Presentation on theme: "The Car and Fuel of the Future JOSEPH ROMM"— Presentation transcript:
The Car and Fuel of the Future JOSEPH ROMM email@example.com
Background Former Acting Assistant Secretary EERE Billion-dollar clean energy effort Hydrogen, fuel cells, renewables, hybrids…. The Hype About Hydrogen: One of 2004’s best sci-tech books: Library Journal “The Car and Fuel of the Future,” NCEP, 7/04 Exec Dir, Center for Energy & Climate Solns.
Hydrogen Vision In the future, efficiency and $/ton CO2 rule H2 cars are inefficient, costly GHG reducers A post-2040 climate strategy at best May well prove to be a dead end Stationary fuel cells are promising: Especially high-temperature SOFCs Car of the future is the plug-in hybrid
The Global Warming Century Solidifying scientific consensus on GHG forcing Near-certainty we’ll overshoot 550 ppm (doubling) 700 ppm seems likely, more if positive feedbacks exist So, 10°+ F warming in U.S. is business as usual 20+ foot sea-level rise is now plausible worst-case By 2030: 1400 GW of coal; transport GHGs double Must get off business-as-usual path fast or face tripling Must address coal and cars simultaneously
For H2 Cars, Think 2035-2055…. Even with technology breakthroughs and a greenhouse gas cap, “hydrogen doesn’t penetrate the transportation sector in a major way until after 2035.” — Jae Edmonds et al., PNNL, 2/04 “Total time to noticeable impact [of HFCVs]… is likely to be more than 50 years.” — John Heywood, MIT, 7/05
… Or Maybe Never “If I told you ‘never,’ would you be upset?” Bill Reinert, U.S. manager of Toyota’s advanced technologies group, when asked when fuel cells cars would replace gasoline-powered cars. 1/05 Is there a better AFV that reduces uses low- carbon resources more efficiently and has much lower infrastructure costs?
The 7 Barriers to AFVs 1) High first cost for vehicle 2) Storage (i.e. limited range) 3) Safety and liability 4) High fueling cost (compared to gasoline) 5) Limited fuel stations: Chicken & egg problem 6) Not a cost-effective pollution-reducer 7) Tough competition: Hybrids
Barrier 1: Fuel Cell Cost PEM engines cost ~$3000/kw. Need <$50/kw while increasing durability 4x, maintaining high efficiency, addressing heat rejection…. This ~100x drop could take decades PV, wind took 20 years for a 10x drop Major technology breakthrough needed
Barrier 2: The Storage Showstopper? “The DOE should halt efforts on high-pressure tanks and cryogenic liquid storage…. They have little promise of long-term practicality for light- duty vehicles.” (NRC, 2/04) “We're not even close to solving storage technology issues yet.” (Toyota, 2/04) “A new material must be discovered.” (APS 3/04)
Barrier 3: Safety and Liability Hydrogen: Good safety record in industry BECAUSE of onerous codes and standard. The typical fueling “station violates all safety regulations for hydrogen and no sensible zoning board would permit it, if made aware of the facts.” Reuel Shinnar, Prof. Chem. Engineering Technology in Society (2003) Need new storage technology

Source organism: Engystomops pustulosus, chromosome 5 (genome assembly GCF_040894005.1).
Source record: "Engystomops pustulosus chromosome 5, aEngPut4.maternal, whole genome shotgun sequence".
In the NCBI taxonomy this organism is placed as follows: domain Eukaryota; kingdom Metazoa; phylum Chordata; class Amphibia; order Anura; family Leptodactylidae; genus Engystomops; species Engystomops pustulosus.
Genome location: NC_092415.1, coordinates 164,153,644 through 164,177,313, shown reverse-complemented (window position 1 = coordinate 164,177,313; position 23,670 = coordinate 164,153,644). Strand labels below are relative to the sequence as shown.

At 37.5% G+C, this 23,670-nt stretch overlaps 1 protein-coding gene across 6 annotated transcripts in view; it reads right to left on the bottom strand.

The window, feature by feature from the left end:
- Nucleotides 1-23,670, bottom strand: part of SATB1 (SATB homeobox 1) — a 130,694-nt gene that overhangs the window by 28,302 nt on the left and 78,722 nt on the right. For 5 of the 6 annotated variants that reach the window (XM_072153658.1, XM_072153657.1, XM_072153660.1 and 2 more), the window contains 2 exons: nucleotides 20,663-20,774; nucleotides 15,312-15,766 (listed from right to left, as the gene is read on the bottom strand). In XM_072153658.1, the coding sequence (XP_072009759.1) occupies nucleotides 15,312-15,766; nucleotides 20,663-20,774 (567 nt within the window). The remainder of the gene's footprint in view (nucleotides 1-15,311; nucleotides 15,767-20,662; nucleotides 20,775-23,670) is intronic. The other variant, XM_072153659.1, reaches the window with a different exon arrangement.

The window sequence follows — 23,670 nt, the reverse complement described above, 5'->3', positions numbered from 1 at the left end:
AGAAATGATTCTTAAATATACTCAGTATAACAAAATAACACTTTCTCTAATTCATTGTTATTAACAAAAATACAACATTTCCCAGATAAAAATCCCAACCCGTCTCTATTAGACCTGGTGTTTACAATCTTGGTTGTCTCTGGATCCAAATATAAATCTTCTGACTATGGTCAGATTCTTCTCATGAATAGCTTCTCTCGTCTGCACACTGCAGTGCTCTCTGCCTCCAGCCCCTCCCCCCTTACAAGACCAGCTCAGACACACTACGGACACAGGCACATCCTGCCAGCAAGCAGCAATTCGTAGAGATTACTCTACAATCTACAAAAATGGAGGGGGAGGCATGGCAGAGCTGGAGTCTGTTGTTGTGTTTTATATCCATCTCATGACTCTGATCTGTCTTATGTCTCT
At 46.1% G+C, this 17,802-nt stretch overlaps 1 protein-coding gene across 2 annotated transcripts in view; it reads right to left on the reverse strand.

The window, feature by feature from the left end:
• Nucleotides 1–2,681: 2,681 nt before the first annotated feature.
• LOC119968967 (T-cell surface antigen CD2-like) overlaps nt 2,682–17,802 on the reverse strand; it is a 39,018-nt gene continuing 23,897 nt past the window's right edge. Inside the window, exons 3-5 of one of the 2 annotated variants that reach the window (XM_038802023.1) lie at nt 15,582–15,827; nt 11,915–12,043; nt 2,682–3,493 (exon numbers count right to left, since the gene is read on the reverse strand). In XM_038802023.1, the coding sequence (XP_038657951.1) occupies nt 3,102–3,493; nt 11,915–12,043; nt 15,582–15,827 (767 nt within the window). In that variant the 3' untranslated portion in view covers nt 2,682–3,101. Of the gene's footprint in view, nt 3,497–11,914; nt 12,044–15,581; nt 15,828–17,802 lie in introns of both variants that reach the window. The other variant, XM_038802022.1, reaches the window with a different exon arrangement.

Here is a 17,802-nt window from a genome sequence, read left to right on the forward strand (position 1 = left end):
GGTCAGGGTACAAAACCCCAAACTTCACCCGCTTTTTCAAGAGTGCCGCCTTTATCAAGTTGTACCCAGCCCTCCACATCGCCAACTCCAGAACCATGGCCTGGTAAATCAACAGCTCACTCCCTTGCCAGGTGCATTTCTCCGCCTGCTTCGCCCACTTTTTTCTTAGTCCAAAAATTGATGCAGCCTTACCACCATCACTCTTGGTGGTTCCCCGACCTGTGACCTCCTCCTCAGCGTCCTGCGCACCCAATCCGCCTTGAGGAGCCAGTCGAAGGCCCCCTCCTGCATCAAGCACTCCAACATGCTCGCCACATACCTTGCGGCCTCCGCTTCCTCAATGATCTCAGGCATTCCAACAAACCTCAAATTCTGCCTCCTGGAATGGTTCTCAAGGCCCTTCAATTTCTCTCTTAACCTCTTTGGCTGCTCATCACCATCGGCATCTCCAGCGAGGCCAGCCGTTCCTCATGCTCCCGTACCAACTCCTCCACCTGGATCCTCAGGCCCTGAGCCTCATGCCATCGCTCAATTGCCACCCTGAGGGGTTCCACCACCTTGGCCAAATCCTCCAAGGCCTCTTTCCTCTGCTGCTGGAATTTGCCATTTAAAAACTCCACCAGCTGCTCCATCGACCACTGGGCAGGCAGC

Barrier 4: Most Expensive Alt. Fuel “The daily drive to work in a hydrogen fuel cell car will cost four times more than in an electric or hybrid vehicle.” (Ulf Bossel, 3/04) H2 from CH4, grid: $4 to $8+ gallon equiv. “Green” H2: $8+ gallon equiv. Will consumers accept the high price of H2? Will early adopters accept dirty H2?
Barrier 5: Chicken-and-Egg Problem BP: 30% to 50% fuel station coverage needed from day one Argonne: $600 billion infrastructure cost Shell: “hundreds of billions of dollars” Who’ll build infrastructure without cars on the road and vice versa?
Barrier 6: H2 not a CO2-saver pre-2035 “… fossil fuels will be the principal sources of hydrogen for several decades.” (NRC 2/04) H2 cars can’t help fight global warming until: After “CO2 emissions from electricity generation are virtually eliminated….” (Science, 7/03) After “there is a surplus of renewable electricity.” (UK Study, 1/03)
Barrier 7: The Competition (today) Compared to hybrid PZEVs like the Prius: FC: Will cost more ($20,000+) FC: 3x+ annual fuel bill (5x+ green H) FC: 1/3 range (and less roomy) FC: Limited fueling options FC: Major safety and liability issues FC: NOT greener Likely through 2025 if not much longer
Low-carbon electricity: E-hybrids Electric hybrids (Can be plugged into grid) All-electric 20+ miles, then a regular hybrid More and more gasoline will be displaced Can be a Flexible Fuel Vehicle (running on biofuels) Why use future clean electricity for H2? E-hybrid uses electricity 3 to 4 times more efficiently Make use of existing infrastructure/vehicles